Civic buildings, Fergusson Drive; library, administration, arts centre, hall, leisure centre (H2O Xtream).
The administration building designed by architects Gabites, Alington and Edmonson, and construction began early in 1968; it was topped off on July 25, 1969, roofed by August 1969, and opened on September 27 by the Governor-General, Sir Arthur Porritt. The library moved into the new building from one at the western end of Main Street. The 90-kg bronze crest was made by A E Frampton Ltd, of Wellington and installed around May 1981.
Next came a civic hall, large enough for basketball and other games, and equipped with retractable tiered seating across the northern end; the first civic ball was held there in 1972.
A cenotaph replacing one at the Maidstone Park memorial swimming pool, with four war-memorial plaques, was placed beneath the council chamber in 1973; the cenotaph was later moved eastward onto a lawn, and crowned by a bronze statue of a veteran and his grand-daughter, while the war-memorial plaques joined other commemorative plaques on a wall facing the road.
The library was opened on 22 July 1978.
April 5; retiring chief executive Ray Tucker; the city urgently needed an indoor swimming pool, and then a cultural centre.
April 13; 40-page proposal from the Community Arts Council; either opposite the Civic centre or on the Community Gallery site, west of the civic centre.
June 14; 142 out of 422 submissions on the council’s annual plan were on the arts centre.
June 21; letter from Eric Brown (at one time president of the Art Society) in support.
July 19; Council bought 4027 square metres of land between Fergusson Drive and Criterion Lane; Upper Hutt Valley Community Arts Council advertisement thanking city councillors past and present, service clubs, and a list of 17 creative organisations for their support; the cultural centre was included in the city’s 1993 Annual Plan.
November 1; a taskforce of four councillors and four Community Arts Council members drew up a proposal for an Upper Hutt Community Arts Centre Trust; one third appointed by council, one third general public, and one third representing the arts community. It was approve by Council and $50 000 allocated, at a special meeting.
June 20; Woods Consulting Group appointed arts-centre project managers.
March 27; an initial timetable for the site opposite the civic centre gave a construction date of December 1998 The director of community facilities, Jenny Bentley, had recommended that she and fellow council director Lachlan Wallace manage the project ; the council’s policy and finance committee were opposed. A recommendation for funding for concept drawings, specifications and costings after a feasibility study would not be opposed.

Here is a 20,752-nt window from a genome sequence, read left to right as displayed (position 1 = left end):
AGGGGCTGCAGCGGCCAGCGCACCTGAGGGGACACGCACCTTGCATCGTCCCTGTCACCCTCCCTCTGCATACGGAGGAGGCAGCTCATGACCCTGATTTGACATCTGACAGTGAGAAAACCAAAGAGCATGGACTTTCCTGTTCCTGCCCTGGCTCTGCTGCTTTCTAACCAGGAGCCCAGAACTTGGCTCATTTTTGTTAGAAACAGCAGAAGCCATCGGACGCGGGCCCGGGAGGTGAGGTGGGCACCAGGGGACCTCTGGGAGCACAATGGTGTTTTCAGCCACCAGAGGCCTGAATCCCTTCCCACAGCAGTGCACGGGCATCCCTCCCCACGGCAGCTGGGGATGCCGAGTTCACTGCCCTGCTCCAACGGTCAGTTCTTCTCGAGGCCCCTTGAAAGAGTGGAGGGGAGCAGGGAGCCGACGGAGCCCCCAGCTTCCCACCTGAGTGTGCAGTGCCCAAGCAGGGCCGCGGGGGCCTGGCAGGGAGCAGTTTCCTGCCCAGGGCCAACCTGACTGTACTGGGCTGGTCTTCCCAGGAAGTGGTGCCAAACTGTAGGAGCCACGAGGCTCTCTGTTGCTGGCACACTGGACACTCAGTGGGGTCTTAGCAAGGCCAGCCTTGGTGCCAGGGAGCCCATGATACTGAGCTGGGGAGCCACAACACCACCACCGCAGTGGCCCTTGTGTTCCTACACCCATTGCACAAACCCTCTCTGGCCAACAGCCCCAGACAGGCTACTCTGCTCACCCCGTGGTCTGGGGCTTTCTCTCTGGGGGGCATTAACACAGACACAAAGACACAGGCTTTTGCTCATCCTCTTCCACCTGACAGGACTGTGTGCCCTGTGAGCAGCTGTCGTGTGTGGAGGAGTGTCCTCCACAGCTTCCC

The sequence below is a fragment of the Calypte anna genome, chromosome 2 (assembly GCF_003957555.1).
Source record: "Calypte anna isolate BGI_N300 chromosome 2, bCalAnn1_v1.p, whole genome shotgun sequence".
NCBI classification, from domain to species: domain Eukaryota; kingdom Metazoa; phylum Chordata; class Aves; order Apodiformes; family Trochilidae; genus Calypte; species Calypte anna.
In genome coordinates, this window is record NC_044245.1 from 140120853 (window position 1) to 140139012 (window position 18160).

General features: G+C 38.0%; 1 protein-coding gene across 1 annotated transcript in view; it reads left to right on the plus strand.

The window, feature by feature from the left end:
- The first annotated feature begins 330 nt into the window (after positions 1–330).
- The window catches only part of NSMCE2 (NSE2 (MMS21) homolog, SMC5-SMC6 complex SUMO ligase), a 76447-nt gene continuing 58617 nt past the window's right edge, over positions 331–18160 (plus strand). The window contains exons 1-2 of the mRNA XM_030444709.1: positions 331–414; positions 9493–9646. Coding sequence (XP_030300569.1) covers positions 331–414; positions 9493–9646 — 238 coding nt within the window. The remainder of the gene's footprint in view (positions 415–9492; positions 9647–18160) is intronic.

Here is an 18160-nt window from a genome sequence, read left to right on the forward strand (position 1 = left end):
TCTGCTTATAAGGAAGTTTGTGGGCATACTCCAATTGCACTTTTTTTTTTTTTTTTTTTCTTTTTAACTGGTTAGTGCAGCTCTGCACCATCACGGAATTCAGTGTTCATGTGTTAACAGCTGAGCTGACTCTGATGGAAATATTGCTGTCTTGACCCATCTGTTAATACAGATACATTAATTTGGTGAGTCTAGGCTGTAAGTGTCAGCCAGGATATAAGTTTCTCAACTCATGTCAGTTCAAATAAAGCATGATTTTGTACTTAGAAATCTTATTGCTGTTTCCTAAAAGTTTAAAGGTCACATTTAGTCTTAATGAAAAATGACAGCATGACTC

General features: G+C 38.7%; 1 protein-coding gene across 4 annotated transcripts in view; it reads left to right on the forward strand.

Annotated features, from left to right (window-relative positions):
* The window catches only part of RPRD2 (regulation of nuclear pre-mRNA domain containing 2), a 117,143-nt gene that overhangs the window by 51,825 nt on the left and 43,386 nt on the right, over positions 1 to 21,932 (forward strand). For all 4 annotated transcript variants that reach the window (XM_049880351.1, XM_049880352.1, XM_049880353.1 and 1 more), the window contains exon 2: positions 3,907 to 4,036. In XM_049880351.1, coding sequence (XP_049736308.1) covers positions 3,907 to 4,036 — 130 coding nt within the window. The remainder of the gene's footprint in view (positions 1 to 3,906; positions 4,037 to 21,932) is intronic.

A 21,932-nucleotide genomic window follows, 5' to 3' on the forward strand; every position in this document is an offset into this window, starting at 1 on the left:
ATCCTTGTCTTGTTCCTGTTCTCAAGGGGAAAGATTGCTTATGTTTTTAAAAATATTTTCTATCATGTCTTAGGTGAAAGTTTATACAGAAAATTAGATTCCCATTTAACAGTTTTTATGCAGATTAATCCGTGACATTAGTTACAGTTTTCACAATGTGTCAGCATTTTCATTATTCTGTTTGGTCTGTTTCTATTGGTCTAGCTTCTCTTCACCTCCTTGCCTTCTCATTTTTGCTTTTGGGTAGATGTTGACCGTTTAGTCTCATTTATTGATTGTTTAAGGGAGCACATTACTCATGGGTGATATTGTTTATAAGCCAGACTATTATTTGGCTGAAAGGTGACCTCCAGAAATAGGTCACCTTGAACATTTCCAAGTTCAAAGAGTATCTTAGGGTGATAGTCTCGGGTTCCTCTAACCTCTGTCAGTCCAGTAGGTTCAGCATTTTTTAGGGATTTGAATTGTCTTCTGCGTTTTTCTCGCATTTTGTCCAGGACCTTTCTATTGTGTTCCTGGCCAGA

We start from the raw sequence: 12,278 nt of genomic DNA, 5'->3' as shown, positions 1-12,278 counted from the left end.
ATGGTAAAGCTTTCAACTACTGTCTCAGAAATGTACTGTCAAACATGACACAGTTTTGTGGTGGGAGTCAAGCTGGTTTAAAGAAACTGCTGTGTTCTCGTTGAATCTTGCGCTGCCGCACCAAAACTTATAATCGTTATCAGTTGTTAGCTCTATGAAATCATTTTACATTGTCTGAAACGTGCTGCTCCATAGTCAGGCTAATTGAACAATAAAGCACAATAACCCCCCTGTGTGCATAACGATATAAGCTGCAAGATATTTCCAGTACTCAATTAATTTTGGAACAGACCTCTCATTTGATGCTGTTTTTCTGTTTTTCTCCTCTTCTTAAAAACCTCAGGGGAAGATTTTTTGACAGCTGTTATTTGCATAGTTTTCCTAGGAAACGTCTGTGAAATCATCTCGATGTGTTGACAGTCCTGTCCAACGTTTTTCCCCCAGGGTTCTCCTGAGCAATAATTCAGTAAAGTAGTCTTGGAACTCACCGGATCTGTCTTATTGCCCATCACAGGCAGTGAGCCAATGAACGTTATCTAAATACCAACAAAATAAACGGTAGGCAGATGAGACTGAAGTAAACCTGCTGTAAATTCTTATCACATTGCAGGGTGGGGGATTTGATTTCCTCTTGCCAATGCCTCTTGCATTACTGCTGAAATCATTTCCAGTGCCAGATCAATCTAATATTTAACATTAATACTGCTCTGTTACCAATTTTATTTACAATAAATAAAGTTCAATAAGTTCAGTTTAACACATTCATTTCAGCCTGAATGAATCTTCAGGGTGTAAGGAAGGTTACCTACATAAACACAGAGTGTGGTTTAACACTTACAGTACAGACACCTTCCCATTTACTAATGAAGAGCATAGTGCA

April 10; Councl approved Jenny Bentley and Lachlan Wallace as managers, on the condition that design and financial experts be included in the team. Bob Lendrum declared an interest and left the room; Owen Anderson was on leave; the vote was 4-4, including he mayor; his casting vote tilted the scales.
October 9; Architecture+, who had been responsible for the conversion of the old Wellington Library into the City Art Gallery, were appointed.
July 2; a plan view and photograph of model of a single-storey (?) centre north of Fergusson Drive were printed; there was a tower over the theatre stage. The model was pictured with Anne Salmond, one of the directors of Architecure+ and Bob Clark, the Community Arts Centre Trust chairman. The building would cost $3.98 million, plus $650 000 for lighting, seating, etc. Completion might take 2-1/2 years; early 2000.
July 29; The city council voted $35 000 for a feasibility study recommended by McDermott Miller and Museums Aotearoa, who had audited the trust’s proposal.
September 20; a model of Option Three, with a multi-story arts centre against the Civic Hall was pictured, for public consultation.
The centre, named Expressions, was opened by the Prime Minister, Helen Clark, on September 1, 2003.
March 18; a 2022-2023 extension for a heritage gallery, workshop space, collection storage and a conference-grade kitchen were among proposals in a 16-page Council supplement on its ten-year plan, in the ‘Leader’; there was an article in the next issue, where alternative $1.26m and $1.6 m plans were mentioned; the latter included the kitchen. A study by Expressions director Leanne Wickham on development options would be completed in the next financial year.